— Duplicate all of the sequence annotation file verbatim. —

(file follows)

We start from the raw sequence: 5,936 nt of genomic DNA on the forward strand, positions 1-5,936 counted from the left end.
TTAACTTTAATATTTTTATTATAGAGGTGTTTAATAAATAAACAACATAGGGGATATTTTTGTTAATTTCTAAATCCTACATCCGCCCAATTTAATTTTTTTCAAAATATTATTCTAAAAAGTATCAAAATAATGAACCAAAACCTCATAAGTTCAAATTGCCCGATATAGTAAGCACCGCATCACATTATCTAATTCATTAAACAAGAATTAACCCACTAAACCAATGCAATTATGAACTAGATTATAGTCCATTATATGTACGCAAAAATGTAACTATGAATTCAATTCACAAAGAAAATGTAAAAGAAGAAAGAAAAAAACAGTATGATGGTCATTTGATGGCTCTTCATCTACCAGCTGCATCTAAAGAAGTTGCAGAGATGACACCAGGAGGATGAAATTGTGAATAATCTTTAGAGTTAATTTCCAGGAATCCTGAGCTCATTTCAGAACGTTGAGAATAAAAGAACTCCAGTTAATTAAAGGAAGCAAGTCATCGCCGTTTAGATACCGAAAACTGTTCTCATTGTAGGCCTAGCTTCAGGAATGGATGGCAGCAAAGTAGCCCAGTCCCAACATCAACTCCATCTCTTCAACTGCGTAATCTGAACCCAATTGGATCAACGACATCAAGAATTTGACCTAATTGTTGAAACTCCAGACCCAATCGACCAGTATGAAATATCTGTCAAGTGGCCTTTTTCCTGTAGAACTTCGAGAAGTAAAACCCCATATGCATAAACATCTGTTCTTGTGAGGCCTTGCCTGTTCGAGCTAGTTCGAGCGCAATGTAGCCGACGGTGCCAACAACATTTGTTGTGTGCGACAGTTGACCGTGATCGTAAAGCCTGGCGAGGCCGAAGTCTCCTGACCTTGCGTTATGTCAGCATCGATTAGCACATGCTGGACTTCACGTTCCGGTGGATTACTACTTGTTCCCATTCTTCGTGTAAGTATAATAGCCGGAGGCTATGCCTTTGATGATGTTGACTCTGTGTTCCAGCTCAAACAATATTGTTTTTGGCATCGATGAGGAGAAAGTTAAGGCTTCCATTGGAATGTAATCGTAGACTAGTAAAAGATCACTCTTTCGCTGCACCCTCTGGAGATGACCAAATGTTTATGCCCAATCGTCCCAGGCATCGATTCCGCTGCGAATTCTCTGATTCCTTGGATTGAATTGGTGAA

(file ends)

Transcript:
We start from the raw sequence: 5,936 nt of genomic DNA on the forward strand, positions 1-5,936 counted from the left end.
TTAACTTTAATATTTTTATTATAGAGGTGTTTAATAAATAAACAACATAGGGGATATTTTTGTTAATTTCTAAATCCTACATCCGCCCAATTTAATTTTTTTCAAAATATTATTCTAAAAAGTATCAAAATAATGAACCAAAACCTCATAAGTTCAAATTGCCCGATATAGTAAGCACCGCATCACATTATCTAATTCATTAAACAAGAATTAACCCACTAAACCAATGCAATTATGAACTAGATTATAGTCCATTATATGTACGCAAAAATGTAACTATGAATTCAATTCACAAAGAAAATGTAAAAGAAGAAAGAAAAAAACAGTATGATGGTCATTTGATGGCTCTTCATCTACCAGCTGCATCTAAAGAAGTTGCAGAGATGACACCAGGAGGATGAAATTGTGAATAATCTTTAGAGTTAATTTCCAGGAATCCTGAGCTCATTTCAGAACGTTGAGAATAAAAGAACTCCAGTTAATTAAAGGAAGCAAGTCATCGCCGTTTAGATACCGAAAACTGTTCTCATTGTAGGCCTAGCTTCAGGAATGGATGGCAGCAAAGTAGCCCAGTCCCAACATCAACTCCATCTCTTCAACTGCGTAATCTGAACCCAATTGGATCAACGACATCAAGAATTTGACCTAATTGTTGAAACTCCAGACCCAATCGACCAGTATGAAATATCTGTCAAGTGGCCTTTTTCCTGTAGAACTTCGAGAAGTAAAACCCCATATGCATAAACATCTGTTCTTGTGAGGCCTTGCCTGTTCGAGCTAGTTCGAGCGCAATGTAGCCGACGGTGCCAACAACATTTGTTGTGTGCGACAGTTGACCGTGATCGTAAAGCCTGGCGAGGCCGAAGTCTCCTGACCTTGCGTTATGTCAGCATCGATTAGCACATGCTGGACTTCACGTTCCGGTGGATTACTACTTGTTCCCATTCTTCGTGTAAGTATAATAGCCGGAGGCTATGCCTTTGATGATGTTGACTCTGTGTTCCAGCTCAAACAATATTGTTTTTGGCATCGATGAGGAGAAAGTTAAGGCTTCCATTGGAATGTAATCGTAGACTAGTAAAAGATCACTCTTTCGCTGCACCCTCTGGAGATGACCAAATGTTTATGCCCAATCGTCCCAGGCATCGATTCCGCTGCGAATTCTCTGATTCCTTGGATTGAATTGGTGAA